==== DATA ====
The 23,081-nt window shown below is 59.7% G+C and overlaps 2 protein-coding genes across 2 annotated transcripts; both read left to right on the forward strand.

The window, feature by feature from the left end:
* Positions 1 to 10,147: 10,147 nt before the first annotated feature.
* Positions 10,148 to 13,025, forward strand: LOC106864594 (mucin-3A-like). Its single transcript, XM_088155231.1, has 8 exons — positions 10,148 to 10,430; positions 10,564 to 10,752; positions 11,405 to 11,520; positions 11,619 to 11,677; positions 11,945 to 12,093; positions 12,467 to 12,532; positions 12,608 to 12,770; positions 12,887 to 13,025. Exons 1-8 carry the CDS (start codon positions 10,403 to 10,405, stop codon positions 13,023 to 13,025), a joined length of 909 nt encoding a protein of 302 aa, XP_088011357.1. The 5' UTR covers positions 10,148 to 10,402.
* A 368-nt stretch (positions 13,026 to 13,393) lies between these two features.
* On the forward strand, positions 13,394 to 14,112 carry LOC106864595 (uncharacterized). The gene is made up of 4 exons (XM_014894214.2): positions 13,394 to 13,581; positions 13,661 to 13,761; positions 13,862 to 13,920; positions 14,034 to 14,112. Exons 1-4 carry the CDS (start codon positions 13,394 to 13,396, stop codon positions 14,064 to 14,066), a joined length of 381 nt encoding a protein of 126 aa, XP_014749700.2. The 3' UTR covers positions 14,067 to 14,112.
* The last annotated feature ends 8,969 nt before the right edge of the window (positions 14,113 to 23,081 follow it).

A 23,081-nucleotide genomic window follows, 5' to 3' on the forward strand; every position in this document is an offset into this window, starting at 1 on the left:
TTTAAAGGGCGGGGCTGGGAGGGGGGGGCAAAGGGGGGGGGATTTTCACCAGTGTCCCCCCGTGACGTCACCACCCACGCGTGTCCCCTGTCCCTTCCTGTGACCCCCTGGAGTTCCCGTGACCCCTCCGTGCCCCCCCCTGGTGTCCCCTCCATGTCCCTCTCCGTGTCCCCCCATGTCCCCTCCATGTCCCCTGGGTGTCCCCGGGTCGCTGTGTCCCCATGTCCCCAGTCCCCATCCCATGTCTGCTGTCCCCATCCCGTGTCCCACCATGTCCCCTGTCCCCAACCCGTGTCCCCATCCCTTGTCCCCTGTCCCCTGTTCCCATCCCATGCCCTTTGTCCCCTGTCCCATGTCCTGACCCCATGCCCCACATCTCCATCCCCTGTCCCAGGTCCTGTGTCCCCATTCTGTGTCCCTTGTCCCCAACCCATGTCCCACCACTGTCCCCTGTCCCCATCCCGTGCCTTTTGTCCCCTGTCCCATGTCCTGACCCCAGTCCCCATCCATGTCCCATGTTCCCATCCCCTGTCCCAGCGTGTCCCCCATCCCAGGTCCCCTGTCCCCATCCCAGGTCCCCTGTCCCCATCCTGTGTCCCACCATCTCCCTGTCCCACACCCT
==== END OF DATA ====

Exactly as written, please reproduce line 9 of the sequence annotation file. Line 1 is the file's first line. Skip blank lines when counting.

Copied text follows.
TTTAAAGGGCGGGGCTGGGAGGGGGGGGCAAAGGGGGGGGGATTTTCACCAGTGTCCCCCCGTGACGTCACCACCCACGCGTGTCCCCTGTCCCTTCCTGTGACCCCCTGGAGTTCCCGTGACCCCTCCGTGCCCCCCCCTGGTGTCCCCTCCATGTCCCTCTCCGTGTCCCCCCATGTCCCCTCCATGTCCCCTGGGTGTCCCCGGGTCGCTGTGTCCCCATGTCCCCAGTCCCCATCCCATGTCTGCTGTCCCCATCCCGTGTCCCACCATGTCCCCTGTCCCCAACCCGTGTCCCCATCCCTTGTCCCCTGTCCCCTGTTCCCATCCCATGCCCTTTGTCCCCTGTCCCATGTCCTGACCCCATGCCCCACATCTCCATCCCCTGTCCCAGGTCCTGTGTCCCCATTCTGTGTCCCTTGTCCCCAACCCATGTCCCACCACTGTCCCCTGTCCCCATCCCGTGCCTTTTGTCCCCTGTCCCATGTCCTGACCCCAGTCCCCATCCATGTCCCATGTTCCCATCCCCTGTCCCAGCGTGTCCCCCATCCCAGGTCCCCTGTCCCCATCCCAGGTCCCCTGTCCCCATCCTGTGTCCCACCATCTCCCTGTCCCACACCCT